A model of culture as a partially coherent system of signs comprised the most widely employed instrument for analyzing cultural meaning among the new cultural historians. However, the model failed to account for meanings that are produced by agents engaged in practices that are not guided by "reading" the contrasts among signs. It also encouraged some analysts to conceive the difference between sign system and concrete practice as that between what is graspable as an intellectual form and what remains inaccessibly (...) material or corporeal. This essay introduces three exemplars of the ties between signs and practices to show how the pragmatics of using signs comprises a structure and a generator of meaning in its own right. In the three exemplars, which are based on the tropes of metonymy, metaphor, and irony, I employ the analytic tools of linguistics to appreciate the non-discursive organization of practice. Analysis of the diverse logics for organizing practice offers promising means for investigating how signs come to seem experientially real for their users. Finally, this view of culture in practice suggests new hypotheses about the possible interdependencies as well as the lack of connection among the elements of a cultural setting. (shrink)
Not to be confused with pantheism-the ancient Greek notion that God is everywhere, an animistic force in rocks and trees-the concept of panentheism suggests that God is both in the world, immanent, and also beyond the confines of mere matter, transcendent.One of the fundamental premises of this groundbreaking collection of essays is that panentheism, despite being unlabeled until the nineteenth century, is not merely a modern Western invention. The contributors examine a number of the world's established and ancient religious traditions-Christianity, (...) Hinduism, Buddhism, Judaism, and others-to draw out the panentheistic dimensions of these traditions and the possibilities they suggest. Panentheism is not only an esoteric, potentially heretical, and deeply mystical vision of the world's great religious pasts; it is also a key feature of contemporary global spirituality. As this volume demonstrates, the metaphors and practices associated with modern panentheism speak powerfully to the realities of our evolving species and our evolving technological world. Panentheism's enticingly heretical vision of the relationship between the divine and matter has historically been denied a serious place in scholarship. As Panentheism across the World's Traditions shows, the dynamism between matter and spirit that panentheism offers has had a profound influence in the modern world. (shrink)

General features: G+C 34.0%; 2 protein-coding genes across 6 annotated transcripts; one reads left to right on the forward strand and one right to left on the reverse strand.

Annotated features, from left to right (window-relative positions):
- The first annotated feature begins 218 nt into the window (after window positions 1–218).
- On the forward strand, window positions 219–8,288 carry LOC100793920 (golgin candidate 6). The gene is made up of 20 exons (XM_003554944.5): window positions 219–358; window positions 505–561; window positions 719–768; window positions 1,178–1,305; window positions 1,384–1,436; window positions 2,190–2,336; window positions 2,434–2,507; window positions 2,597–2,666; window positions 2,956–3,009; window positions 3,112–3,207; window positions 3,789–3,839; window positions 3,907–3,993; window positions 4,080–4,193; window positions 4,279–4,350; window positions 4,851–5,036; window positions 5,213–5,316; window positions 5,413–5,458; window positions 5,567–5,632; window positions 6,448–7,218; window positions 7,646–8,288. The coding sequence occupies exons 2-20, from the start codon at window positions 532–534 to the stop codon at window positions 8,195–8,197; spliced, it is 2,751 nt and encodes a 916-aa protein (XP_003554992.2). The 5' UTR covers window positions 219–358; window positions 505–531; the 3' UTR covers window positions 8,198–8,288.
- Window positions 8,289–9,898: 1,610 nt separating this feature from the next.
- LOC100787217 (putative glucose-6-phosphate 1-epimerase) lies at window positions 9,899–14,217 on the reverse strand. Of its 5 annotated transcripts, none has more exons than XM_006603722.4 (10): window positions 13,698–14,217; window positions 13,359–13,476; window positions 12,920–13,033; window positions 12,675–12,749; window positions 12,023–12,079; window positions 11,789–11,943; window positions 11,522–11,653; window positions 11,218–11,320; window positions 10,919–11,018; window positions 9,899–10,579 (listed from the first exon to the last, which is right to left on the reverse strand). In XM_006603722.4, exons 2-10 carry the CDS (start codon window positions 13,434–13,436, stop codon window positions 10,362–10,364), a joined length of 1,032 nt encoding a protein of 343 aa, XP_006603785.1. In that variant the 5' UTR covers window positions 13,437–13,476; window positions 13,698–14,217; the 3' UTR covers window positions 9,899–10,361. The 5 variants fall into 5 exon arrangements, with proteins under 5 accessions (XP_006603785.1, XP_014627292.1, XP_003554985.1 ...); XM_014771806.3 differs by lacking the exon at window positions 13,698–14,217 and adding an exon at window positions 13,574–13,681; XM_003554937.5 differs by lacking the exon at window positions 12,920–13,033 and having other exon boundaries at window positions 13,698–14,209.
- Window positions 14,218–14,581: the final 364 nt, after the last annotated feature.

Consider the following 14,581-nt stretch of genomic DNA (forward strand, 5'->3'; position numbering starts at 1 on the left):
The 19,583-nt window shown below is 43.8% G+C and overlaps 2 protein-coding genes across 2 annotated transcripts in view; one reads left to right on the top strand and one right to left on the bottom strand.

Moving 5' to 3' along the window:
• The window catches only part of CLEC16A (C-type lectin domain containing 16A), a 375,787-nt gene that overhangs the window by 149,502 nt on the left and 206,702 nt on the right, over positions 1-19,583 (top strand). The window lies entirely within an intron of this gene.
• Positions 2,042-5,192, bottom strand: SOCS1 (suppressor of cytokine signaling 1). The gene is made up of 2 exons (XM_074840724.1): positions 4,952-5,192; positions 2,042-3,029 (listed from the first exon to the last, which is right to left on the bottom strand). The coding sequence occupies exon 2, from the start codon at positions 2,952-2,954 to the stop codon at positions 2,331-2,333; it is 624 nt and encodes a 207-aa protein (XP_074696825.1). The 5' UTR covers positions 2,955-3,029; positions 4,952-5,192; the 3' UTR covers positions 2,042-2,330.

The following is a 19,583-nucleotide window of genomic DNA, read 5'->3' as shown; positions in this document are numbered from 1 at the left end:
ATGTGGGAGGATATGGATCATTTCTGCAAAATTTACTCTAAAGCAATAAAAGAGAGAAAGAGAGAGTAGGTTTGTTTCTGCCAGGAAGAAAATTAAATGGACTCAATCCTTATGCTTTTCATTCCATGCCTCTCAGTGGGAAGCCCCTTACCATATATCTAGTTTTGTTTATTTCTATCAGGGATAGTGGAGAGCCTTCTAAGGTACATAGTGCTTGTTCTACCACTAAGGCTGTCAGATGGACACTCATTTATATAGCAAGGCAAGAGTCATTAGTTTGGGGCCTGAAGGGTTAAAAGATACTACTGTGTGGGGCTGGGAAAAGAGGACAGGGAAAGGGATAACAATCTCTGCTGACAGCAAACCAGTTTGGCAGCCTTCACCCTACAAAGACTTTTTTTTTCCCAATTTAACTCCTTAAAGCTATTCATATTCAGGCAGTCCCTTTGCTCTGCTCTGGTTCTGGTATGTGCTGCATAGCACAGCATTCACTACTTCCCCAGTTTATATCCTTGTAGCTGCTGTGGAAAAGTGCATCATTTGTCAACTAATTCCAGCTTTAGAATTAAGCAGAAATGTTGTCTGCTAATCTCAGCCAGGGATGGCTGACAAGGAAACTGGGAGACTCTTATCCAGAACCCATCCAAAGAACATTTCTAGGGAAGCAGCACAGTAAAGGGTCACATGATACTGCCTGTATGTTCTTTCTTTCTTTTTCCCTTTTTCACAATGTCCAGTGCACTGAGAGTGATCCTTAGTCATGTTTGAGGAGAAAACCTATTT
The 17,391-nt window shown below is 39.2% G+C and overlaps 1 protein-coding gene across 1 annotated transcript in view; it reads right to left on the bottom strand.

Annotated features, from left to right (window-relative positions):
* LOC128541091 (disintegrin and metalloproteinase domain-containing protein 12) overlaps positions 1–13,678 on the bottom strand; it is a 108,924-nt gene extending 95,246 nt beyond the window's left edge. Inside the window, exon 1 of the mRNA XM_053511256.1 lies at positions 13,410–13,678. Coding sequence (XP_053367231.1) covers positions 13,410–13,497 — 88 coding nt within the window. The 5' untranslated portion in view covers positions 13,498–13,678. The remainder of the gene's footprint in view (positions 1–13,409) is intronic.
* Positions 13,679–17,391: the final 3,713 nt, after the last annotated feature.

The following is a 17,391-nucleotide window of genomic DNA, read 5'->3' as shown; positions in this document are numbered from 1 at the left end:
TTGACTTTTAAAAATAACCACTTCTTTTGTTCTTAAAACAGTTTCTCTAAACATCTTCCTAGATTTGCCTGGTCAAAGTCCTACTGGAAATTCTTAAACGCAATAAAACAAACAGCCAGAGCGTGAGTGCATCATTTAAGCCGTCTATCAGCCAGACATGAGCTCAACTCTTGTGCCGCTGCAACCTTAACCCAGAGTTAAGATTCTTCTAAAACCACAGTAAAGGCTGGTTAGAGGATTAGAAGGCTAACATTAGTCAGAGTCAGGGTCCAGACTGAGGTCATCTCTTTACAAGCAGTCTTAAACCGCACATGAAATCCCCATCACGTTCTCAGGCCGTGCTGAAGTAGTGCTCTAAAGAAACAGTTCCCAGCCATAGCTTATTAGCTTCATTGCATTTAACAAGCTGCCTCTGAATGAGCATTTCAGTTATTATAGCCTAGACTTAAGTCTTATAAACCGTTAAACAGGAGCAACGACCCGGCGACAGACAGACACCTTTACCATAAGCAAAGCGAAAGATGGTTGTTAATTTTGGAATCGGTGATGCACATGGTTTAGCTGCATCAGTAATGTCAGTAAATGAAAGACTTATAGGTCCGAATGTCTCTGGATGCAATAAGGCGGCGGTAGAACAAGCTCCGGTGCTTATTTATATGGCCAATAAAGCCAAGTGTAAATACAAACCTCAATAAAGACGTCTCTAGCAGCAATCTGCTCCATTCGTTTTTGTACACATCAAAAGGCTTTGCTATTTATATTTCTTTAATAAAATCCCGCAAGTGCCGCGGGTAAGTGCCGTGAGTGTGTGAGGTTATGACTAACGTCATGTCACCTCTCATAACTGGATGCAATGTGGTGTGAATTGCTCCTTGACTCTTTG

Porter and Kramer :78–92, 2006; Harv Bus Rev 89, 62–77, 2011) introduced ‘shared value’ as a ‘new conception of capitalism,’ claiming it is a powerful driver of economic growth and reconciliation between business and society. The idea has generated strong interest in business and academia; however, its theoretical precepts have not been rigorously assessed. In this paper, we provide a systematic and thorough analysis of shared value, focusing on its ontological and epistemological properties. Our review highlights that ‘shared value’ has (...) spread into the language of multiple disciplines, but that its current conceptualization is vague, and it presents important discrepancies in the way it is defined and operationalized, such that it is more of a buzzword than a substantive concept. It also overlaps with many other concepts and lacks empirical grounding. We offer recommendations for defining and measuring the concept, take a step toward disentangling it from related concepts, and identify relevant theories and research methods that would facilitate extending the knowledge frontier on shared value. (shrink)